Synopsis: In the future, prisons have been turned into online portals where paying subscribers get to vote on what felons eat, watch, wear and who they fight. Panopticon TV is so successful it is about to be rolled out to a whole new town. When the worlds most downloaded felon escapes, the authorities set a trap to reel him in. The bait is his little brother who has so far managed to avoid detection.
Review: Available on Amazon Video as a rental. This is yet another dystopian film in a similar vein to escape from new york, but a bit lower key in regards to the action.
Set in an America of the near future. Corporations have run wild and Panopticon is the one that seems to have the most traction with regards to various technologies such as RFID implants that replace money and service robots and drones. But this corporation also runs a Reality TV show in which felons are given a chance to redeem themselves through a series of challenges. But what was initially meant as a means of rehabilitation has been corrupted by the head of Panopticon Neilson, who is played by Alison Doody (Indiana Jones and The Last Crusade, and James Bond: A View To A Kill).
The Panopticon corporation has such a grip on America that the US President is utterly powerless to stop them, and he is coming under more and more pressure to get a grip on the corporations via a group of Hacktivist, who are led by Nash. The younger brother of Hardin Jones who is a felon that has done all he can to get out from the grip of the Towns.
As the film develops. It becomes apparent that it is centered on a huge effort to bring the Panopticon Corporation and their reality tv series down. And Hardin Jones is just the person to do it.
Because this film plays out a little like a docudrama by never really giving you a massive amount of time to get to know the characters fully. It was a little tough to pick out individual performances that stand out. I think in part this is to do with the fact that we seen a fair bit of drone footage and lots of rather stylized camera work.
Alison Doody made for an interesting villain as she often has done in the past, but I really wanted to learn a bit more about Neilson than what was revealed. She seemed to spend most of her time surveying her domain and barking orders. But she does have a pretty good scene toward the end of the movie where she tries to bribe Hardin Jones.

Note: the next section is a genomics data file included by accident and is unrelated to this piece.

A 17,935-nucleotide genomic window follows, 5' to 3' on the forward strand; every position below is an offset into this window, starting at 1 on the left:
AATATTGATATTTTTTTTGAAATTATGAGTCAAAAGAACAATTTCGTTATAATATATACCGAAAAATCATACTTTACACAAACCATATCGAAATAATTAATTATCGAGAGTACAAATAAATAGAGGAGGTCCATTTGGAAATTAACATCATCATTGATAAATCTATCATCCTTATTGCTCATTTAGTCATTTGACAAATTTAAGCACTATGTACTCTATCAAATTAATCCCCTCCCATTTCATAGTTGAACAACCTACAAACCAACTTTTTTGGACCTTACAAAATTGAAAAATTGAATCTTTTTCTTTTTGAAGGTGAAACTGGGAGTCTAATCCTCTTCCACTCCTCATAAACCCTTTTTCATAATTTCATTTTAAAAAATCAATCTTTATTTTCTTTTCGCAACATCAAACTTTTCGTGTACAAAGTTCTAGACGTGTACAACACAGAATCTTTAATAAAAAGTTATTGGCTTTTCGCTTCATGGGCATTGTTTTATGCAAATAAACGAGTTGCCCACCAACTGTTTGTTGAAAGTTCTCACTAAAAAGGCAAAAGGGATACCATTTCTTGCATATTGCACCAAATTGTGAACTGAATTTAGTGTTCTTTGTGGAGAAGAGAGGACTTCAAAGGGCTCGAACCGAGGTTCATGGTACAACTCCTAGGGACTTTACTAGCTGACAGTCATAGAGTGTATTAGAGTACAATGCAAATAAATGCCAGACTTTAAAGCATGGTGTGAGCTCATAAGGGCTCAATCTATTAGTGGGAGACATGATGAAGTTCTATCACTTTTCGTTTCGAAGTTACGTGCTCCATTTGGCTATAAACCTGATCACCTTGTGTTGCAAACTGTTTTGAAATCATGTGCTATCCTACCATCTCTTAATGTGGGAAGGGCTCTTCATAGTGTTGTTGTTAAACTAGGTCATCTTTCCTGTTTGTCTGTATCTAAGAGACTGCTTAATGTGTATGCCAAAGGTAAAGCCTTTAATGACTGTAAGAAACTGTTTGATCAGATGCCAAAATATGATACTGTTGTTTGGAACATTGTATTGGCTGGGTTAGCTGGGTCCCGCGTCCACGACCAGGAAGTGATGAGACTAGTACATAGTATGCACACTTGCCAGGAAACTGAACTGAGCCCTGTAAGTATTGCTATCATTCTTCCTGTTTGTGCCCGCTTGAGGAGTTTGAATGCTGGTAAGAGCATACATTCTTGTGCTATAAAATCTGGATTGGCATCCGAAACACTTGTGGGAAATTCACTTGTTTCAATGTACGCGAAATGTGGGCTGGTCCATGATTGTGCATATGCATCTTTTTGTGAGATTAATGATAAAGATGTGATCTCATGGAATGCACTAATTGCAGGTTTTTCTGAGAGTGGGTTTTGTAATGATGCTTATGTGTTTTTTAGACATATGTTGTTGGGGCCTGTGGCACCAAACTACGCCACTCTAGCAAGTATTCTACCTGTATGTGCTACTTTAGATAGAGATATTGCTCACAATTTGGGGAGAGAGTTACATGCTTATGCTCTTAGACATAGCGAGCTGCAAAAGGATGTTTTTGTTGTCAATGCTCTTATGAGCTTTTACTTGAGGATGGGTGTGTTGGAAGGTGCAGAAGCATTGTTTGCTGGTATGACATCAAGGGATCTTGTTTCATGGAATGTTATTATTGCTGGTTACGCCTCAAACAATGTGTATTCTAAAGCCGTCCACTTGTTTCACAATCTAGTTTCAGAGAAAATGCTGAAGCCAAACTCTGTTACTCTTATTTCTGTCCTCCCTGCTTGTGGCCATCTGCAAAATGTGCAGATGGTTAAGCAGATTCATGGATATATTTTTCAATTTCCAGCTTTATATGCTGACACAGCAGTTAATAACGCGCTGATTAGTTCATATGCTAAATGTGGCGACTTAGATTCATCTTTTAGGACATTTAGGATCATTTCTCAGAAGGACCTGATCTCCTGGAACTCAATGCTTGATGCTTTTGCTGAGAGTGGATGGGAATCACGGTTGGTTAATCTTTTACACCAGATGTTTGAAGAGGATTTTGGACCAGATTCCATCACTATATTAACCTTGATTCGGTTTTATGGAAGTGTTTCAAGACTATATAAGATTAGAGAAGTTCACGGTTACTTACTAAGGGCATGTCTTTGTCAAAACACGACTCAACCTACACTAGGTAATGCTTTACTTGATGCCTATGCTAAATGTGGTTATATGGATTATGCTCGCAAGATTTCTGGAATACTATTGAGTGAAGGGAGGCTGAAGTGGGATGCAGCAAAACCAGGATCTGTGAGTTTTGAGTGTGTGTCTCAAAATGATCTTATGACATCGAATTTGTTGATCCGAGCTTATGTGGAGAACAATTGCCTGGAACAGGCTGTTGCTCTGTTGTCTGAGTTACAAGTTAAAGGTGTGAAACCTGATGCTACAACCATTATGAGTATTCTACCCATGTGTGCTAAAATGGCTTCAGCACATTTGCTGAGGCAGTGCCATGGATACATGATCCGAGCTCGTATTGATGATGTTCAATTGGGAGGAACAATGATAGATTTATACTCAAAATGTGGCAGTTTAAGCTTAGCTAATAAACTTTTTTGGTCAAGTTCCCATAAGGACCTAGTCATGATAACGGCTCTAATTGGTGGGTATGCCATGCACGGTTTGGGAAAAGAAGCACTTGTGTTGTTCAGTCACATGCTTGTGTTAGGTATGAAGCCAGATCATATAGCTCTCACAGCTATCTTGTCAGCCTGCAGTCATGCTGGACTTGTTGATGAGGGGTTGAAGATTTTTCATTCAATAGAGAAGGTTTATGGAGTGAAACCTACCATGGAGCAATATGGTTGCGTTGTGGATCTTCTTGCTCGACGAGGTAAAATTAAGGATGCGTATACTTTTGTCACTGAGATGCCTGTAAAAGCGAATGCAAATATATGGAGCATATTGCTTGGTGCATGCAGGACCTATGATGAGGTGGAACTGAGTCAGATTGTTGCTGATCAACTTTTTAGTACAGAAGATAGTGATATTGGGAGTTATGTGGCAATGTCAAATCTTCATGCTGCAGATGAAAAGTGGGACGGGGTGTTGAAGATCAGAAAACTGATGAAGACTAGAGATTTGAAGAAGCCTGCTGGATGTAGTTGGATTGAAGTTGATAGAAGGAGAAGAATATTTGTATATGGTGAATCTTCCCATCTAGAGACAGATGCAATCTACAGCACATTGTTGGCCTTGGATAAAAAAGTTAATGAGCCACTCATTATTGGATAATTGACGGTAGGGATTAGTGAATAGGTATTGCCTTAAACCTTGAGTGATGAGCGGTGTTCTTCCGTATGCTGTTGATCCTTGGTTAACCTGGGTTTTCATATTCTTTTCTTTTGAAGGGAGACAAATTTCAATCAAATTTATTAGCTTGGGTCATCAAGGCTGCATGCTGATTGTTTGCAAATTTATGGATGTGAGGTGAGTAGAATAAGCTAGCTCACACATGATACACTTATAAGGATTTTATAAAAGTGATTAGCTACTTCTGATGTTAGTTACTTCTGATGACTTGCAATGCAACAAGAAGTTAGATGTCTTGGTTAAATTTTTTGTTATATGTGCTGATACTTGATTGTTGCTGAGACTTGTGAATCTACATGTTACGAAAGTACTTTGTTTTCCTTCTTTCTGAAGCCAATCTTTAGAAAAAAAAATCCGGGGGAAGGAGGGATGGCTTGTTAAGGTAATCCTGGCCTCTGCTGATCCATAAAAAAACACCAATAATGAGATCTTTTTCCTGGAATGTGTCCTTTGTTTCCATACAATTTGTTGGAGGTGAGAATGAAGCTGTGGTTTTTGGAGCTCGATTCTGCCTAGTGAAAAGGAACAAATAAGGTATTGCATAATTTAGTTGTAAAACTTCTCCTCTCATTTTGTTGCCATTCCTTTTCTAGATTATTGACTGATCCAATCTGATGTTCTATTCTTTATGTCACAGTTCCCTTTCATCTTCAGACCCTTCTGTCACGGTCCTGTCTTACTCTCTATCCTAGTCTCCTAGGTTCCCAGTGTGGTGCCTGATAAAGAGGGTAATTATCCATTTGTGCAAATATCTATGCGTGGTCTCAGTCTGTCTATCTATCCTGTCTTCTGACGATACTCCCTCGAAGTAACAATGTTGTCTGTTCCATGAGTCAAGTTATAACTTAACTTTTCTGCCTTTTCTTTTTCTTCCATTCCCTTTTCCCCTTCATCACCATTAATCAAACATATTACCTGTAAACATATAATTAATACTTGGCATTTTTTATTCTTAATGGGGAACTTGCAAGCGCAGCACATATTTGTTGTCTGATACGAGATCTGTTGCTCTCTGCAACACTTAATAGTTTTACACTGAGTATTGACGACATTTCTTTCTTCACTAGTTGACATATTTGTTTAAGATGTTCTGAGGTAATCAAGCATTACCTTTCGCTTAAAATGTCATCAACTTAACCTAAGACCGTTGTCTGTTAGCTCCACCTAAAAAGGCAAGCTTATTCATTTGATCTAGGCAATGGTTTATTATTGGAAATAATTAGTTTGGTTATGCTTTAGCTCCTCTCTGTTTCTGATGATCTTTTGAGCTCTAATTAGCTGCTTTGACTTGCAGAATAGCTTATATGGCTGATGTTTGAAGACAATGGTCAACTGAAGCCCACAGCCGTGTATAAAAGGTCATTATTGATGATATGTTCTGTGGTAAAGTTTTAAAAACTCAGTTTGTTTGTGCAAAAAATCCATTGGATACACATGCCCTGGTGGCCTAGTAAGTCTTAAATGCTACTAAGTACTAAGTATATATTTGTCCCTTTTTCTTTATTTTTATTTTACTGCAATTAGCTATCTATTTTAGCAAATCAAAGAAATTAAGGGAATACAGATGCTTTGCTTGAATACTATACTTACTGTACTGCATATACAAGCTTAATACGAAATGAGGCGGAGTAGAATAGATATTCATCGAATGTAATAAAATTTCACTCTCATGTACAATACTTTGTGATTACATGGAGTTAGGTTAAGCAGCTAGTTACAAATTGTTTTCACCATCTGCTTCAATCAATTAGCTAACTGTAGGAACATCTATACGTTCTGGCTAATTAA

Also channeling his best snake Pliskin is Jamie Draven as Hardin Jones. Who is written a bit like the Clint Eastwood mysterious stranger character crossed with a snake from ‘Escape Fron New York’.
Clarke Peters (John Wick, Three Billboards outside of Ebbing Missouri, and The Wire) also puts in an interesting and somewhat short turn as Perelman who is the man that created the towns but enlists Hardin’s help to take them down by killing their greatest asset.
Division 19 is an interesting look at a possible future involving various technologies that are already fairly common today. The world building is pretty impressive to a point where it pretty much dominates the first 20 minutes or so of the film bombarding us with advertising memes and invitations to adopt a felon and such like.
If anything. The film was rather oppressive in that it didn’t really have any humor to it. Absolutely none. Not even a hint of gallows humor. If anything. You get the sense that pretty much every character in this movie is a prisoner of some sort or another given how dependent they have all become on technologies to a point where everything felt kind of sterile. Which is probably the point that the film is kind of trying to make.
Acting wise. The cast did the best with what they were given. I think had the writer of the film added a smattering of humor here and there he may have got a few stronger performances.
Overall. This film tries to do something different but doesn’t quite succeed. This is a dark brooding science fiction movie that manages to make an average episode of Eastenders seem rather cheerful. It’s an adequate film, but it isn’t something that I’d likely re-watch.
- Incidental Music6.0